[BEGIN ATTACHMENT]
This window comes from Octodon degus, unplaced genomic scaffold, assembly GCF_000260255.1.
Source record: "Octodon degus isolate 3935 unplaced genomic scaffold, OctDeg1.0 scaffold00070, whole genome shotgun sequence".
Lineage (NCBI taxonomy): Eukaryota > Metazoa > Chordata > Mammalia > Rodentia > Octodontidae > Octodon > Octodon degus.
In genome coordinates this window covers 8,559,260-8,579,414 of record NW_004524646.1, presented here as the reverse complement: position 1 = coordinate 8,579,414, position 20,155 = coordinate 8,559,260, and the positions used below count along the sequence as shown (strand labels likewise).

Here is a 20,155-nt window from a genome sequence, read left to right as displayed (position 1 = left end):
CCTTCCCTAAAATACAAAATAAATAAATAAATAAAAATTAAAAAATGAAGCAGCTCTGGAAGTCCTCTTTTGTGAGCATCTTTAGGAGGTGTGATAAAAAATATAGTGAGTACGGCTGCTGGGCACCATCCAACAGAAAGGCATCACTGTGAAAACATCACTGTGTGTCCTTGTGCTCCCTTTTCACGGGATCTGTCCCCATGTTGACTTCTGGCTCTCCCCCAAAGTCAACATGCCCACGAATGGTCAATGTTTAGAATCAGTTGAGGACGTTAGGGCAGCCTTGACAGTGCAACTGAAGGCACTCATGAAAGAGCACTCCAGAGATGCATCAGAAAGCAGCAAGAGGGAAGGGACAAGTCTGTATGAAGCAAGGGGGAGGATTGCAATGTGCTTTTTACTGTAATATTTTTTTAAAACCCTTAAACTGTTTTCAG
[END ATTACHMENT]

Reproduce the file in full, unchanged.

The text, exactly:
This window comes from Octodon degus, unplaced genomic scaffold, assembly GCF_000260255.1.
Source record: "Octodon degus isolate 3935 unplaced genomic scaffold, OctDeg1.0 scaffold00070, whole genome shotgun sequence".
Lineage (NCBI taxonomy): Eukaryota > Metazoa > Chordata > Mammalia > Rodentia > Octodontidae > Octodon > Octodon degus.
In genome coordinates this window covers 8,559,260-8,579,414 of record NW_004524646.1, presented here as the reverse complement: position 1 = coordinate 8,579,414, position 20,155 = coordinate 8,559,260, and the positions used below count along the sequence as shown (strand labels likewise).

Here is a 20,155-nt window from a genome sequence, read left to right as displayed (position 1 = left end):
CCTTCCCTAAAATACAAAATAAATAAATAAATAAAAATTAAAAAATGAAGCAGCTCTGGAAGTCCTCTTTTGTGAGCATCTTTAGGAGGTGTGATAAAAAATATAGTGAGTACGGCTGCTGGGCACCATCCAACAGAAAGGCATCACTGTGAAAACATCACTGTGTGTCCTTGTGCTCCCTTTTCACGGGATCTGTCCCCATGTTGACTTCTGGCTCTCCCCCAAAGTCAACATGCCCACGAATGGTCAATGTTTAGAATCAGTTGAGGACGTTAGGGCAGCCTTGACAGTGCAACTGAAGGCACTCATGAAAGAGCACTCCAGAGATGCATCAGAAAGCAGCAAGAGGGAAGGGACAAGTCTGTATGAAGCAAGGGGGAGGATTGCAATGTGCTTTTTACTGTAATATTTTTTTAAAACCCTTAAACTGTTTTCAG